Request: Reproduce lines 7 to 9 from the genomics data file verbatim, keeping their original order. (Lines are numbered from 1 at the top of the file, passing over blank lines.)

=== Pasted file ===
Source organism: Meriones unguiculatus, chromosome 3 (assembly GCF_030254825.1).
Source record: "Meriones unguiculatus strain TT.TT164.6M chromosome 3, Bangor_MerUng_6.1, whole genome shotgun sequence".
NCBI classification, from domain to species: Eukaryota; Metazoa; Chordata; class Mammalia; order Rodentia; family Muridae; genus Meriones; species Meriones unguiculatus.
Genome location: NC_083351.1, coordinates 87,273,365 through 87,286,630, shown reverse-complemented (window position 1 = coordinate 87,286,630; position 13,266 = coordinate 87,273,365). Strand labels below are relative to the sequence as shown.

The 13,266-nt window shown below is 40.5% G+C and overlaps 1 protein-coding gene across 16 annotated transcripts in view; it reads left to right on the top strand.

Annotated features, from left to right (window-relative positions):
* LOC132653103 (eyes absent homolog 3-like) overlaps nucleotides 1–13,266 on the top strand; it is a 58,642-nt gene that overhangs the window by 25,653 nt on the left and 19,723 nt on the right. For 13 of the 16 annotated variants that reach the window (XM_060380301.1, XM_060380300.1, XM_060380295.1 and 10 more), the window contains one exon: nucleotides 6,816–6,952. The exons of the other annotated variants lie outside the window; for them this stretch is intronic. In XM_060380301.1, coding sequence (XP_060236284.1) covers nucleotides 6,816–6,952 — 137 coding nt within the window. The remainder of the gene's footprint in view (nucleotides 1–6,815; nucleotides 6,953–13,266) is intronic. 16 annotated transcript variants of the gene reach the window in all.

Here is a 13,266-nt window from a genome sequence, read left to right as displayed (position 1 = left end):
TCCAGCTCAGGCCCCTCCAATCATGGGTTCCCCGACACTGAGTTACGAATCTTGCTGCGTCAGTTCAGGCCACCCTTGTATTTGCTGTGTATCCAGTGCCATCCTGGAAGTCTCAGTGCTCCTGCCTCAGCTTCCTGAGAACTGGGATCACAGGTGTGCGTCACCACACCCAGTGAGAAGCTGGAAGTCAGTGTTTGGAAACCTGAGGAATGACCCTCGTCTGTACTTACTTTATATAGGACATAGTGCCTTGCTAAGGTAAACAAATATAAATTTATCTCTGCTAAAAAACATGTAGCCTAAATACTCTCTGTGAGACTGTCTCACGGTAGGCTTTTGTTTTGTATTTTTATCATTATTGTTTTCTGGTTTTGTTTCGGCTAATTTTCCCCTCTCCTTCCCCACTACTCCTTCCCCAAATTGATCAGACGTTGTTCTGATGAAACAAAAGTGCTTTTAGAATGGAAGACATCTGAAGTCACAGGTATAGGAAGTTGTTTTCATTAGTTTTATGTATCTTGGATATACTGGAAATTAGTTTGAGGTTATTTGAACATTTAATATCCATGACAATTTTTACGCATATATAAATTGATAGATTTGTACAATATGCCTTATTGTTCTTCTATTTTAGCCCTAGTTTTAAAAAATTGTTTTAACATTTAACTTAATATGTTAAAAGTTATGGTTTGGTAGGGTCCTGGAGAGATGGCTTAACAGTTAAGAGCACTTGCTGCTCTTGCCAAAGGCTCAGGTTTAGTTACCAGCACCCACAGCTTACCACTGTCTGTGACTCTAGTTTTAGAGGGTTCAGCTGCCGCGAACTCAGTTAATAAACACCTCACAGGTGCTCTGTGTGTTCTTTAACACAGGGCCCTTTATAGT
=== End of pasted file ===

* LOC132653103 (eyes absent homolog 3-like) overlaps nucleotides 1–13,266 on the top strand; it is a 58,642-nt gene that overhangs the window by 25,653 nt on the left and 19,723 nt on the right. For 13 of the 16 annotated variants that reach the window (XM_060380301.1, XM_060380300.1, XM_060380295.1 and 10 more), the window contains one exon: nucleotides 6,816–6,952. The exons of the other annotated variants lie outside the window; for them this stretch is intronic. In XM_060380301.1, coding sequence (XP_060236284.1) covers nucleotides 6,816–6,952 — 137 coding nt within the window. The remainder of the gene's footprint in view (nucleotides 1–6,815; nucleotides 6,953–13,266) is intronic. 16 annotated transcript variants of the gene reach the window in all.

Here is a 13,266-nt window from a genome sequence, read left to right as displayed (position 1 = left end):
TCCAGCTCAGGCCCCTCCAATCATGGGTTCCCCGACACTGAGTTACGAATCTTGCTGCGTCAGTTCAGGCCACCCTTGTATTTGCTGTGTATCCAGTGCCATCCTGGAAGTCTCAGTGCTCCTGCCTCAGCTTCCTGAGAACTGGGATCACAGGTGTGCGTCACCACACCCAGTGAGAAGCTGGAAGTCAGTGTTTGGAAACCTGAGGAATGACCCTCGTCTGTACTTACTTTATATAGGACATAGTGCCTTGCTAAGGTAAACAAATATAAATTTATCTCTGCTAAAAAACATGTAGCCTAAATACTCTCTGTGAGACTGTCTCACGGTAGGCTTTTGTTTTGTATTTTTATCATTATTGTTTTCTGGTTTTGTTTCGGCTAATTTTCCCCTCTCCTTCCCCACTACTCCTTCCCCAAATTGATCAGACGTTGTTCTGATGAAACAAAAGTGCTTTTAGAATGGAAGACATCTGAAGTCACAGGTATAGGAAGTTGTTTTCATTAGTTTTATGTATCTTGGATATACTGGAAATTAGTTTGAGGTTATTTGAACATTTAATATCCATGACAATTTTTACGCATATATAAATTGATAGATTTGTACAATATGCCTTATTGTTCTTCTATTTTAGCCCTAGTTTTAAAAAATTGTTTTAACATTTAACTTAATATGTTAAAAGTTATGGTTTGGTAGGGTCCTGGAGAGATGGCTTAACAGTTAAGAGCACTTGCTGCTCTTGCCAAAGGCTCAGGTTTAGTTACCAGCACCCACAGCTTACCACTGTCTGTGACTCTAGTTTTAGAGGGTTCAGCTGCCGCGAACTCAGTTAATAAACACCTCACAGGTGCTCTGTGTGTTCTTTAACACAGGGCCCTTTATAGT